My trip began from Texas to San Francisco where I stopped for a night for a family engagement. The following evening, I flew from San Francisco to Manila with a re-fuel stop in Guam. From Manila I had a nonstop flight to Bangkok, Thailand. It was a long trip, but I was prepared with a pack full with my ipad and 3 books.
When I arrived in Bangkok I took a cab to Koh Sahn Road, Bangkok. This road is the Bourbon Street of Southeast Asia. I noticed hundreds of shops, bars, hostels and merchants packed full in this tiny little street. Although cumbersome and somewhat difficult to navigate, I was able to quickly find Dan and Avi and reconvene at The Cherondee hotel (a simple and relatively quiet place to stay in Bangkok!). From there the three of us ventured out on Koh Sahn Road, mingled with the locals, and then took a 1-hour long boat ride through the river of Chao Phraya . On the river boat we were able to witness the hustle and bustle of Bangkok, several temples, and a few slums located on top of the river. Although poor and dirty conditions, all the children still swam in the river with smiles on their faces from ear to ear waving at their tourists passing by. Avi and Dan went out on Koh Sahn Road, while I caught up on sleep and did my best to shake off my jet leg.
The next morning we caught our bus to Kanchanaburi, Thailand, located two hours west of Bangkok. That afternoon we planned out our next few days, and made a great friend named (lets call him Mr. Hammock), who helped us with planning our upcoming journey to the south islands of Thailand for the full moon party and rock climbing. That evening we went out on the town of Kanchanaburi, partook in 10 Baht shots with two Israelis, and enjoyed the company of numerous Thai locals.
The following day was packed full with a 5 part tour. In the morning we enjoyed a long stay at Erawan Falls National Park, which had a series of 7 waterfalls. A challenging hike to the top proved worth it, and each waterfall was more unique and picturesque as the last. We were able to swim around the falls, and even slide down one of them. You can check out our fun youtube video here: http://www.youtube.com/watch?v=t5ScbAPoi58.
The next part of the tour was a 45 minute outing on an elephant through the mountains of rural Thailand. The stunning views provided for a unique trek. I was able to bum an unfiltered cigarette (don’t worry mom, it was only tobacco) from my driver, at which he chuckled at my attempt to inhale. After feeding the elephants, we drifted down the river on man made bamboo rafts which may or may not still be floating today (they literally had water coming over the tops while we were floating). Subsequently, we traveled to long wooden bridge built by POWs during WWII known as “Death Railway”, and rode a train four stops down seeing the Thai countryside along the way. The last stop of our tour we caught a glimpse of the Thai train running across the Kanchanburi bridge where we indulged in amazing chicken skewers for under 30 cents!.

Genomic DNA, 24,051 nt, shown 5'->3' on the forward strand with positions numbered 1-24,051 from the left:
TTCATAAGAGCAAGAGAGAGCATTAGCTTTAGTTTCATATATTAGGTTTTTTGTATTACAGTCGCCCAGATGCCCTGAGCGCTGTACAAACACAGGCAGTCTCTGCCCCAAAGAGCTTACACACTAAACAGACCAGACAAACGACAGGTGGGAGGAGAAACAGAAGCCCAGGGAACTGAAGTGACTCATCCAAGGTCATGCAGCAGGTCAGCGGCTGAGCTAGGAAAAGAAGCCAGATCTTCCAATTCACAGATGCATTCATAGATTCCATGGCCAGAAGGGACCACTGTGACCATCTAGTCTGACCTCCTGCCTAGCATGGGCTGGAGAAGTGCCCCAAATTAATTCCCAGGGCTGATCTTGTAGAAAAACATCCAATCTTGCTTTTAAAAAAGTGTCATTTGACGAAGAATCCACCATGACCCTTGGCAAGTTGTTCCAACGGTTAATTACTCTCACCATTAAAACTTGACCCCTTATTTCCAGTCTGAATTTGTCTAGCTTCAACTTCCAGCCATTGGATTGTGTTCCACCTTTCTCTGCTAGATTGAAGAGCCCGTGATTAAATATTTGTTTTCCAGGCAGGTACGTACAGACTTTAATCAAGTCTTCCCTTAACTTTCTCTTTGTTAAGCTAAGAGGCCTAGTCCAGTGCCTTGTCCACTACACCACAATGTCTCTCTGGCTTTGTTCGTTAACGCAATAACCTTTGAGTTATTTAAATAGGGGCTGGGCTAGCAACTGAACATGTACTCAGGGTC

The following day, we rented 3 motorbikes from our friend “Mr. Hammock”. It was a 37km drive to the “Tiger Temple”. Avi and Dan although not seasoned vets on the scooters, seemed to be a bit more accustomed than the amateur that I was. We were forced to drive on the left side of the road (opposite of what I was used to in the US), weave in and out of semis and cars, and get to the road we needed to get to. With mountains in the backdrop and as wind and gravel flew into my face it was here I noticed we were truly traveling in majestic lands.
At the tiger temple, we were greeted by 20-25 lounging felines getting their much needed rest and sunshine. They were very calm and at ease even with the hundreds of tourists glaring and awing at their beauty. The three of us took our large creature on a 5 minute walk down to the canyon, as we watched the rest of the beasts make their trek behind us. We were then allowed to pet and hug several tigers, and lay with them in the sand. Our journey back to the town eventful to say the least, and I was lucky enough to still be able to write this with a full head on my shoulders after taking a small little spill on the gravel.
That evening we had our train tickets booked on a third class car down to Surat Thani. Since it was peak season, a comfortable seat or bed, although affordable for us, was most certainly unavailable. The train was packed solid with Thai travelers, with some sleeping in the bathrooms or even standing for the full 14 hour trip. Noinetheless, we chugged along and tried to get any sleep on these uncomfortable seats and acknowledged the fact that we were “roughing it out.”
When we awoke from the train (and thankfully we were all able to sleep… a little), we took a short ferry ride to the island of Ko Samui. We were able to set our stuff down at a hostel, and began the expedition over to Ko Pha Ngan, to enjoy the “Full Moon Party”. This is an important party to the Thai people and mostly its travelers, with thousands upon thousands flocking to the island in search of fun and freedom. Details of this evening may not be suitable for all readers, and thus can only be discussed through private conversations. (The We Travel tight boys will be posting a video and small blog on this later)